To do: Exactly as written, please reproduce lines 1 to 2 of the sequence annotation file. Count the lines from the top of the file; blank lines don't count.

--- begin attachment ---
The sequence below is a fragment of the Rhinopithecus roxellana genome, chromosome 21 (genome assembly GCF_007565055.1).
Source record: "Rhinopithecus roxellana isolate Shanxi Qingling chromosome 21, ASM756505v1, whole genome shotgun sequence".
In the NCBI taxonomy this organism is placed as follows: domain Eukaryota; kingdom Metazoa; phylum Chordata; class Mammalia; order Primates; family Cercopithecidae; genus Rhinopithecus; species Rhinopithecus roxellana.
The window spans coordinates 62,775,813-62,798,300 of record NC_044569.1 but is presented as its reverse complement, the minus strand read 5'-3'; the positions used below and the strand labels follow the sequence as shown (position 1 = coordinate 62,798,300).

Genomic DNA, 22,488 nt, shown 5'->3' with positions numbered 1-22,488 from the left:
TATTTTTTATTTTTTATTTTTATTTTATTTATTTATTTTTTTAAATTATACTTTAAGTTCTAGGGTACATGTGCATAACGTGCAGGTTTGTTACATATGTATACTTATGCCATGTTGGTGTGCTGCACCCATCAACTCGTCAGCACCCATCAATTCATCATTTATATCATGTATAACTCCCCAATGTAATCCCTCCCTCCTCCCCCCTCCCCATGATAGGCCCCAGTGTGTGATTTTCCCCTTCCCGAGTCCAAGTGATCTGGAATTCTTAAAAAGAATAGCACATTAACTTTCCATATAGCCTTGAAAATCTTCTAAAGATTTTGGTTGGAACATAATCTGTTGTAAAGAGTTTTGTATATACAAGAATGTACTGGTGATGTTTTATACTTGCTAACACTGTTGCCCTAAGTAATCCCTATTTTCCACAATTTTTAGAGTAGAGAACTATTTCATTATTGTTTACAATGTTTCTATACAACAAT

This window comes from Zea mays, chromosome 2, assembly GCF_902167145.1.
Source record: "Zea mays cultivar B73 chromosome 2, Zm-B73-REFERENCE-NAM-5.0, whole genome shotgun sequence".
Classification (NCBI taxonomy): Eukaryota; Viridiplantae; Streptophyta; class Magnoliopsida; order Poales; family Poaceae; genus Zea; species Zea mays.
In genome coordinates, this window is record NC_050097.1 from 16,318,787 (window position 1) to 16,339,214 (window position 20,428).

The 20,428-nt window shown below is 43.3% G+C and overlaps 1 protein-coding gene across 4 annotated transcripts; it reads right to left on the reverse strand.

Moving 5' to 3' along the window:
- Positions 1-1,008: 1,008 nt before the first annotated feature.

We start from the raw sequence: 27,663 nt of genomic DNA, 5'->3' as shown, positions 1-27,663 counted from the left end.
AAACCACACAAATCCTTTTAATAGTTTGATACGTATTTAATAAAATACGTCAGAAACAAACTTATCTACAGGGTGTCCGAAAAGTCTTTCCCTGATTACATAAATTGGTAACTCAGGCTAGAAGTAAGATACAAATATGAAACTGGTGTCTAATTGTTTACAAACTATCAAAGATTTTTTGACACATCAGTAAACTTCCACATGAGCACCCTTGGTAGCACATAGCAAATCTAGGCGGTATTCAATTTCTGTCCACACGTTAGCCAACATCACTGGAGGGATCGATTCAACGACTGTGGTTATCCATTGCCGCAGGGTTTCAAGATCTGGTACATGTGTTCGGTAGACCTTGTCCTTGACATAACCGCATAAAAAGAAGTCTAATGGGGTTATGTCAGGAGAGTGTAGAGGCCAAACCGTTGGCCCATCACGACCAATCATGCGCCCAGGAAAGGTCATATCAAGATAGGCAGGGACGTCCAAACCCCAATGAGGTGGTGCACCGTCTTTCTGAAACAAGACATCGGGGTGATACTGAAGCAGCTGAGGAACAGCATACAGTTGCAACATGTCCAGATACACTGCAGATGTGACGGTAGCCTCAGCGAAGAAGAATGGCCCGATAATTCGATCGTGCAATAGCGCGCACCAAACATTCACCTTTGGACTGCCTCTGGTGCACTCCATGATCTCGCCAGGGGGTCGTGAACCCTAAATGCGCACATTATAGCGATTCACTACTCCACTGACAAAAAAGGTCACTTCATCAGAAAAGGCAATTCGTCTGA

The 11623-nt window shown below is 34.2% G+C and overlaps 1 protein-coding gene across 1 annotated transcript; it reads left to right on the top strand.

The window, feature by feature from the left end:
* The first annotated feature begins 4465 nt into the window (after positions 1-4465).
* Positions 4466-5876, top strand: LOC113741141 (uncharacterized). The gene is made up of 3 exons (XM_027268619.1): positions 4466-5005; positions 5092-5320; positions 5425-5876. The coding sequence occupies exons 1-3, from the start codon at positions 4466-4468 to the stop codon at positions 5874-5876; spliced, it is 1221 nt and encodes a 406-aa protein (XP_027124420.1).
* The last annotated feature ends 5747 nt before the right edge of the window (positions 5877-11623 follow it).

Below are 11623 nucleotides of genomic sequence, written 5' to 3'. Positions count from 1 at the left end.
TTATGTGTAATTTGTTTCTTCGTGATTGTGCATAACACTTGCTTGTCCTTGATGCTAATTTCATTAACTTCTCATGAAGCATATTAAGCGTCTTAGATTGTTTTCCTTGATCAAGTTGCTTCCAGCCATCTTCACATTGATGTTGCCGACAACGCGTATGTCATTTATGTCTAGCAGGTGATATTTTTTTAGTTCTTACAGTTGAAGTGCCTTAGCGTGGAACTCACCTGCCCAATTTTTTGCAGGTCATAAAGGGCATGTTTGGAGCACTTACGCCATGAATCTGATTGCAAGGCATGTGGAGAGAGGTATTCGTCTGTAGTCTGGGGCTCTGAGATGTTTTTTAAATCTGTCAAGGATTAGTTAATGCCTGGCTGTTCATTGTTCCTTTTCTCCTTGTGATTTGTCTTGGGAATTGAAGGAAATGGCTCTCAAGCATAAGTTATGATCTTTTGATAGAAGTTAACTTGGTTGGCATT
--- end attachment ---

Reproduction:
The sequence below is a fragment of the Rhinopithecus roxellana genome, chromosome 21 (genome assembly GCF_007565055.1).
Source record: "Rhinopithecus roxellana isolate Shanxi Qingling chromosome 21, ASM756505v1, whole genome shotgun sequence".